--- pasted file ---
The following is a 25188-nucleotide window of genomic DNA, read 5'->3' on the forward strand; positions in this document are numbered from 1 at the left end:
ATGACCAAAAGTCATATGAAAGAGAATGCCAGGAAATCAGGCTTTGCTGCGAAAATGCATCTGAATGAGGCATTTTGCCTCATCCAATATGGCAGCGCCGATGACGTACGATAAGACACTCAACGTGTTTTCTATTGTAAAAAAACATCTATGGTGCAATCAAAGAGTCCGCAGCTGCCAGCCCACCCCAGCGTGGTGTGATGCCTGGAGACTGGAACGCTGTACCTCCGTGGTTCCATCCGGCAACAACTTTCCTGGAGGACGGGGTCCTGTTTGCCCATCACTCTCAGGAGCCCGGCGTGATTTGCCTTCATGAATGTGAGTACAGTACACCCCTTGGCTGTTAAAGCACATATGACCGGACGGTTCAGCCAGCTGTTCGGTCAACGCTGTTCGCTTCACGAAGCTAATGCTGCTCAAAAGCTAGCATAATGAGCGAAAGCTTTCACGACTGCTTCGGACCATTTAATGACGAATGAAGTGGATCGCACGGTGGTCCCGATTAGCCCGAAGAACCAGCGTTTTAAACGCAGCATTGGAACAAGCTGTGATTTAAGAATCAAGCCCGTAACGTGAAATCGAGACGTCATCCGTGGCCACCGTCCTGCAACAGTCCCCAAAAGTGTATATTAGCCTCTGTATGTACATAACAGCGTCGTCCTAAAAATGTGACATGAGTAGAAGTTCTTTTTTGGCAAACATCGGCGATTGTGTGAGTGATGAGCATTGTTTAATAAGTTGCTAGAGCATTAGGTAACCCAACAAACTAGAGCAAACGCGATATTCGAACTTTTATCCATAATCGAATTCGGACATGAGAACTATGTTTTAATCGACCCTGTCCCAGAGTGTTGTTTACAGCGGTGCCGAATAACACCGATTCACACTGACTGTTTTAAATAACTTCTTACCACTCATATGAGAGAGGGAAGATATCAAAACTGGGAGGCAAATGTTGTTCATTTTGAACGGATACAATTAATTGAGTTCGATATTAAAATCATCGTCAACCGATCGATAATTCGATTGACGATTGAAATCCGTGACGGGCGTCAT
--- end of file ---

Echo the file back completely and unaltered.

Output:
The following is a 25188-nucleotide window of genomic DNA, read 5'->3' on the forward strand; positions in this document are numbered from 1 at the left end:
ATGACCAAAAGTCATATGAAAGAGAATGCCAGGAAATCAGGCTTTGCTGCGAAAATGCATCTGAATGAGGCATTTTGCCTCATCCAATATGGCAGCGCCGATGACGTACGATAAGACACTCAACGTGTTTTCTATTGTAAAAAAACATCTATGGTGCAATCAAAGAGTCCGCAGCTGCCAGCCCACCCCAGCGTGGTGTGATGCCTGGAGACTGGAACGCTGTACCTCCGTGGTTCCATCCGGCAACAACTTTCCTGGAGGACGGGGTCCTGTTTGCCCATCACTCTCAGGAGCCCGGCGTGATTTGCCTTCATGAATGTGAGTACAGTACACCCCTTGGCTGTTAAAGCACATATGACCGGACGGTTCAGCCAGCTGTTCGGTCAACGCTGTTCGCTTCACGAAGCTAATGCTGCTCAAAAGCTAGCATAATGAGCGAAAGCTTTCACGACTGCTTCGGACCATTTAATGACGAATGAAGTGGATCGCACGGTGGTCCCGATTAGCCCGAAGAACCAGCGTTTTAAACGCAGCATTGGAACAAGCTGTGATTTAAGAATCAAGCCCGTAACGTGAAATCGAGACGTCATCCGTGGCCACCGTCCTGCAACAGTCCCCAAAAGTGTATATTAGCCTCTGTATGTACATAACAGCGTCGTCCTAAAAATGTGACATGAGTAGAAGTTCTTTTTTGGCAAACATCGGCGATTGTGTGAGTGATGAGCATTGTTTAATAAGTTGCTAGAGCATTAGGTAACCCAACAAACTAGAGCAAACGCGATATTCGAACTTTTATCCATAATCGAATTCGGACATGAGAACTATGTTTTAATCGACCCTGTCCCAGAGTGTTGTTTACAGCGGTGCCGAATAACACCGATTCACACTGACTGTTTTAAATAACTTCTTACCACTCATATGAGAGAGGGAAGATATCAAAACTGGGAGGCAAATGTTGTTCATTTTGAACGGATACAATTAATTGAGTTCGATATTAAAATCATCGTCAACCGATCGATAATTCGATTGACGATTGAAATCCGTGACGGGCGTCAT